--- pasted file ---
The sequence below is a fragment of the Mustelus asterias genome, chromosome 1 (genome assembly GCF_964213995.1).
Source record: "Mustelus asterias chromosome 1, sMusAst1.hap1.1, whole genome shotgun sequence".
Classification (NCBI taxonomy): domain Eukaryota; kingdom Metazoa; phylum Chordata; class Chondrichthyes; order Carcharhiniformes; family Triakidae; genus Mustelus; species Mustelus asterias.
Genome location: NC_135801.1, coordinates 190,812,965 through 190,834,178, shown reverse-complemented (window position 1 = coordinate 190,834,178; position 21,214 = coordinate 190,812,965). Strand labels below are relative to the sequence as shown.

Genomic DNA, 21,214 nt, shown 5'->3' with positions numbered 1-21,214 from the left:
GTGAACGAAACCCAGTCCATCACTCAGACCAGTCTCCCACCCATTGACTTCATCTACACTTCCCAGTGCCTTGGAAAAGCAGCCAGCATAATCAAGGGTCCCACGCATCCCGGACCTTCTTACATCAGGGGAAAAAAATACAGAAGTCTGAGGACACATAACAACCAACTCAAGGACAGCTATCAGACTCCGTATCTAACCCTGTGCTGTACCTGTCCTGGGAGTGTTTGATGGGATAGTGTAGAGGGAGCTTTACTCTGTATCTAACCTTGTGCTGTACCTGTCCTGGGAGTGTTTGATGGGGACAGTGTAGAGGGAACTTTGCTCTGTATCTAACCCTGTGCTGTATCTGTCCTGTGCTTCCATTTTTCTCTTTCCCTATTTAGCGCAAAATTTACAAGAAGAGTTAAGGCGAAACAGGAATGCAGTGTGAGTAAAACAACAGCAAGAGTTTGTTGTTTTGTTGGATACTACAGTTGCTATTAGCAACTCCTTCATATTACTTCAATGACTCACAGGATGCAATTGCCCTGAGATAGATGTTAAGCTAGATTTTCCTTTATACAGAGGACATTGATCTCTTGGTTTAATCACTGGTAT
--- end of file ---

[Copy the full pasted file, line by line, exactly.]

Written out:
The sequence below is a fragment of the Mustelus asterias genome, chromosome 1 (genome assembly GCF_964213995.1).
Source record: "Mustelus asterias chromosome 1, sMusAst1.hap1.1, whole genome shotgun sequence".
Classification (NCBI taxonomy): domain Eukaryota; kingdom Metazoa; phylum Chordata; class Chondrichthyes; order Carcharhiniformes; family Triakidae; genus Mustelus; species Mustelus asterias.
Genome location: NC_135801.1, coordinates 190,812,965 through 190,834,178, shown reverse-complemented (window position 1 = coordinate 190,834,178; position 21,214 = coordinate 190,812,965). Strand labels below are relative to the sequence as shown.

Genomic DNA, 21,214 nt, shown 5'->3' with positions numbered 1-21,214 from the left:
GTGAACGAAACCCAGTCCATCACTCAGACCAGTCTCCCACCCATTGACTTCATCTACACTTCCCAGTGCCTTGGAAAAGCAGCCAGCATAATCAAGGGTCCCACGCATCCCGGACCTTCTTACATCAGGGGAAAAAAATACAGAAGTCTGAGGACACATAACAACCAACTCAAGGACAGCTATCAGACTCCGTATCTAACCCTGTGCTGTACCTGTCCTGGGAGTGTTTGATGGGATAGTGTAGAGGGAGCTTTACTCTGTATCTAACCTTGTGCTGTACCTGTCCTGGGAGTGTTTGATGGGGACAGTGTAGAGGGAACTTTGCTCTGTATCTAACCCTGTGCTGTATCTGTCCTGTGCTTCCATTTTTCTCTTTCCCTATTTAGCGCAAAATTTACAAGAAGAGTTAAGGCGAAACAGGAATGCAGTGTGAGTAAAACAACAGCAAGAGTTTGTTGTTTTGTTGGATACTACAGTTGCTATTAGCAACTCCTTCATATTACTTCAATGACTCACAGGATGCAATTGCCCTGAGATAGATGTTAAGCTAGATTTTCCTTTATACAGAGGACATTGATCTCTTGGTTTAATCACTGGTAT